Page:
The topic of “Don’t Ask Don’t Tell” (DADT) is, needless to say, quite an emotionally charged and strongly opinionated one and has been since its inception.  As it is in the process of being repealed there are multiple articles on news channels, Twitter, and across the Blogosphere.  As someone who served, who is heterosexual (metro-sexual if you ask anyone that knows me, but that’s a whole other story), and who was close friends with plenty of other service members who were homosexual I tend to have my own perspective.

I believe that everyone has the right to believe what they choose, and to live in whatever fashion that they choose.  This includes sexual preference.  One of the things that the United States military defends is that very right, so it would seem nonsensical to expect that people that this right is there to support would not want to defend that right for themselves and others.  It should also be understood that sexual preference does not make you weak, and does not make you any less of a patriot.  Unfortunately, this is in many cases the same type of thought process that abounded when it came to females serving their country.  As we know, history repeats itself.  The biggest question is whether or not we learn from the past and continue to grow, develop, and move forward?

So what is the other side of the coin?  As I think back to my time in the military, I can take a look at the perspective of some of the hesitation, and potentially some of the thought process from an objective viewpoint.  There will always be those people, male and female, who will attempt to use their race, sex, age, religion, etc., et al. to benefit themselves, while asking for equality.  I experienced this as I saw females that voluntarily joined the US Navy and would demand equality while refusing to do the same work simply because they were female (yes, it really does happen), or who truly could not do the job because of physical limitations.  Of course, this was not the case across the board but was certainly evident in a minority of the population on the ship.  I have to believe that this is a potential setback for the thinking about DADT as well.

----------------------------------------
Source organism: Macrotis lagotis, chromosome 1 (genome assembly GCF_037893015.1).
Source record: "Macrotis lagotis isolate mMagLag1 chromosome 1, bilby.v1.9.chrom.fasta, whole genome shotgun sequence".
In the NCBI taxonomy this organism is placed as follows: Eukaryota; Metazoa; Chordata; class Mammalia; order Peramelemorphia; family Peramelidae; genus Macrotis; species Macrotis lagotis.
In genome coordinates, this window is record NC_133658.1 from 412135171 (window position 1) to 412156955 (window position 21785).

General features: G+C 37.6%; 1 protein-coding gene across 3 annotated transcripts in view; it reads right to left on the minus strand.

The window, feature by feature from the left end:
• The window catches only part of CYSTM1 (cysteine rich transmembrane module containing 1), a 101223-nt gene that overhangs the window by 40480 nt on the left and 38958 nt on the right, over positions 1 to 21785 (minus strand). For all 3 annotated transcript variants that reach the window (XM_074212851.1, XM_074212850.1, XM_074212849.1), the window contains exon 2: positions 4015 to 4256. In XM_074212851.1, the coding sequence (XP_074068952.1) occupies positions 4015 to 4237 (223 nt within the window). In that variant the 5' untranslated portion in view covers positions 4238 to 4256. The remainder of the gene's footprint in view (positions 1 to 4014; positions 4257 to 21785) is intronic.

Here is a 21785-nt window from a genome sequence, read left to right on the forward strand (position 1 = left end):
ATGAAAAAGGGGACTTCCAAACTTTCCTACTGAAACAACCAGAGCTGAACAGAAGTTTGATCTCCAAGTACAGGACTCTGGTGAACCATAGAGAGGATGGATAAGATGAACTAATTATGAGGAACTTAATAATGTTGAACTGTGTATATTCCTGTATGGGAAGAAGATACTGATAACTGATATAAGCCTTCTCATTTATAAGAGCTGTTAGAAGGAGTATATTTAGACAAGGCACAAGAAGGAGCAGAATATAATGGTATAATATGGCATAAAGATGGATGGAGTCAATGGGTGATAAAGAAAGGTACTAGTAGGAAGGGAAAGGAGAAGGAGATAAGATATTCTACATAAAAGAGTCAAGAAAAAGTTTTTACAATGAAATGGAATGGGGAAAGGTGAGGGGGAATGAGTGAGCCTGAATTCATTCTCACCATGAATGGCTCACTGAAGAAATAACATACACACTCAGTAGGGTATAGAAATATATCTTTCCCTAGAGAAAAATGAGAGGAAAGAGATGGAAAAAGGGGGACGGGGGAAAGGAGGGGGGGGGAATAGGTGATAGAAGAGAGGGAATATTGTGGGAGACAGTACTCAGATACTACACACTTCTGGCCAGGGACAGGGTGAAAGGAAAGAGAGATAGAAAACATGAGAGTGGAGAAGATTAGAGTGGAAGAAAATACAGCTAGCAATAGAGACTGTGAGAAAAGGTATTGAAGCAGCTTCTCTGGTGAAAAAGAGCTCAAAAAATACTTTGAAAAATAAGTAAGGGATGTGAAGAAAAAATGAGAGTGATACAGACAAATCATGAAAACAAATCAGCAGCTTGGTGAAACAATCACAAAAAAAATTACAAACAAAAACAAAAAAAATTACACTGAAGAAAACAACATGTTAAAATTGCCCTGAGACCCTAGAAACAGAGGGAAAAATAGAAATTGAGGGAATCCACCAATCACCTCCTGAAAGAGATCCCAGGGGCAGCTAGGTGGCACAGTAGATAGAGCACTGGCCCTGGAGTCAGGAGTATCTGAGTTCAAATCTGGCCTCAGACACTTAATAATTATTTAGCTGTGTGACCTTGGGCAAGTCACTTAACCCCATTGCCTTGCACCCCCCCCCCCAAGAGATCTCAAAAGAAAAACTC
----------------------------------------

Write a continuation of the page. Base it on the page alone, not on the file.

Another thing that could potentially cause some hesitation for acceptance could be due to the living situation.  I can’t necessarily speak for the Army, Marine Corps, or Air Force but in the Navy you live together in extremely close quarters and for many the thought of having someone of the same sex look at you in a sexual manner could be uncomfortable.  Most people consider their living space an area for decompressing, where they should be able to be (as much as possible) comfortable, especially in a place where you have very little comfortable, personal space.  This isn’t to imply that homosexual members of the service don’t look at heterosexual members now, but for many ignorance is perhaps bliss.  Unfortunately it would seem that there are those that have the misconception that because someone is homosexual they can’t control themselves, their attraction, and sexual urges and therefore will attack someone they find attractive like a wild cat on an injured baby gazelle.  As most of us know, this is no more true than the fact that the average heterosexual male can’t control his sexual attraction in the same manner.

From a purely logical stand point, the only thing that should ultimately change with the repeal of DADT is the open knowledge of sexual preference of those who are comfortable enough to share that information.  In my own experience, those that were comfortable in their sexuality would generally share that with those that they were close with, even with DADT in effect.  For those that are in the proverbial closet, I don’t believe that DADT being removed will necessarily change anything.  This act may make some heterosexual service members uncomfortable if perhaps they are uncomfortable confronting what was already unsaid but known, but if that is the case I’m not sure that DADT is the real issue.